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IRC Seminar, presented by Dr Nico Biagi: "Effects of uncertainty, valence, and individual differences during an inhibitory control task"

564173 datadialogue mtime20200423152511
Event information
Date 5 March 2024
Time 13:00-14:00 (Timezone: Europe/London)
Price Free
Venue Henley Business School LG01
Event types:


External uncertain and valenced (e.g. threat, reward) events are known to engage motivational and emotional phenomena. However, there remain questions as to how uncertainty and valence interact to impact motivational and emotional phenomena: (1) generally, and (2) in relation to individual differences in intolerance of uncertainty, and current symptoms related to anxiety and depression.

To address these gaps in the literature, we manipulated the level of uncertainty (certain = trial feedback, uncertain = no trial feedback) and valence (negative = potential loss, positive = potential gain, neutral = no outcome) related to task performance during an online inhibitory control task (n =71), to examine how these factors impact different read-outs: subjective emotional responses, task accuracy and reaction times, and fixation count. Self-reported intolerance of uncertainty and symptoms of general distress, anxious arousal, and anhedonic depression were also collected. Both uncertainty and valence independently modulated subjective ratings of arousal, valence, and emotion, as well as task accuracy. Neither uncertainty nor valence modulated fixation count during the task.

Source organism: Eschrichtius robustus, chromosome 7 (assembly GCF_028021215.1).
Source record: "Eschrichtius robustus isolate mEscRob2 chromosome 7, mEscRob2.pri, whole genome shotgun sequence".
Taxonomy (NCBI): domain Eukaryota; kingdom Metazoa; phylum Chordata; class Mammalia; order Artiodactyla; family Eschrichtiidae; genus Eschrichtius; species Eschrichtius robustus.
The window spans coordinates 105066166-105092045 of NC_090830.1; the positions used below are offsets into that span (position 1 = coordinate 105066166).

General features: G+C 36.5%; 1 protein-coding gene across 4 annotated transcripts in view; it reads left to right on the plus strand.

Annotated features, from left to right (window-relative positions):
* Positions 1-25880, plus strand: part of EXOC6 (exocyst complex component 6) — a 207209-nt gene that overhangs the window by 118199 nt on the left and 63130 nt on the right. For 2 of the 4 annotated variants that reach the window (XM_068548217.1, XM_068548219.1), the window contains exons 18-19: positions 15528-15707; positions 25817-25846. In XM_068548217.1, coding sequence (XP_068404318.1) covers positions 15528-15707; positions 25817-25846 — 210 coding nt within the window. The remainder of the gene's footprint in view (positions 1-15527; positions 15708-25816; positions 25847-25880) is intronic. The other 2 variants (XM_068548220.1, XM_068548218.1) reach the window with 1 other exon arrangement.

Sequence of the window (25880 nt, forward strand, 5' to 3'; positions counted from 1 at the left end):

We found very little evidence of interactions between uncertainty and valence, except that uncertainty with potential negative outcomes resulted in greater subjective ratings of frustration. Individual differences in intolerance of uncertainty and anhedonic depression were related to subjective ratings of valence during the task. Anxious arousal was related to fixation count overall during the task. These findings suggest that contextual uncertainty and valence, as well as intolerance of uncertainty, and anxious/depressive traits differently impact motivational and emotional phenomena.

Short bio on Presenter: Dr Nico Biagi is a lecturer in Business Data Analytics at BISA Henley Business School, merging a Ph.D. in Neuroscience with expertise in statistics and machine learning. Currently, he is leading research on the role played by intolerance of uncertainty in cognitive tasks.

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